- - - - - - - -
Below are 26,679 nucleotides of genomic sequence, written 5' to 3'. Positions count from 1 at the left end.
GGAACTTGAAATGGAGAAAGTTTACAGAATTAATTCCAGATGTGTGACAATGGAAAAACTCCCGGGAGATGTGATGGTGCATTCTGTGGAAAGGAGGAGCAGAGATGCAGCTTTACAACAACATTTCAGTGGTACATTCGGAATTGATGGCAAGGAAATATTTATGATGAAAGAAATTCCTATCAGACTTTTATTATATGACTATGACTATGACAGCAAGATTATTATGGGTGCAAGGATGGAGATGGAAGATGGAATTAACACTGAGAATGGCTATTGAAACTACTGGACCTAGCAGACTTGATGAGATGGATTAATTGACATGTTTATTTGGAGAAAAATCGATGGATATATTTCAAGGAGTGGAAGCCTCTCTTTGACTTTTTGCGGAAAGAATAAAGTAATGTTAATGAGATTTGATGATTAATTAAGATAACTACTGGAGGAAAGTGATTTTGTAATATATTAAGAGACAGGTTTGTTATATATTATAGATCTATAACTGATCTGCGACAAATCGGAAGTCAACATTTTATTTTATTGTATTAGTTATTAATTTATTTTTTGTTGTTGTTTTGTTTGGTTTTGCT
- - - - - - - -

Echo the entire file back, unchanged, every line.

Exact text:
Below are 26,679 nucleotides of genomic sequence, written 5' to 3'. Positions count from 1 at the left end.
GGAACTTGAAATGGAGAAAGTTTACAGAATTAATTCCAGATGTGTGACAATGGAAAAACTCCCGGGAGATGTGATGGTGCATTCTGTGGAAAGGAGGAGCAGAGATGCAGCTTTACAACAACATTTCAGTGGTACATTCGGAATTGATGGCAAGGAAATATTTATGATGAAAGAAATTCCTATCAGACTTTTATTATATGACTATGACTATGACAGCAAGATTATTATGGGTGCAAGGATGGAGATGGAAGATGGAATTAACACTGAGAATGGCTATTGAAACTACTGGACCTAGCAGACTTGATGAGATGGATTAATTGACATGTTTATTTGGAGAAAAATCGATGGATATATTTCAAGGAGTGGAAGCCTCTCTTTGACTTTTTGCGGAAAGAATAAAGTAATGTTAATGAGATTTGATGATTAATTAAGATAACTACTGGAGGAAAGTGATTTTGTAATATATTAAGAGACAGGTTTGTTATATATTATAGATCTATAACTGATCTGCGACAAATCGGAAGTCAACATTTTATTTTATTGTATTAGTTATTAATTTATTTTTTGTTGTTGTTTTGTTTGGTTTTGCT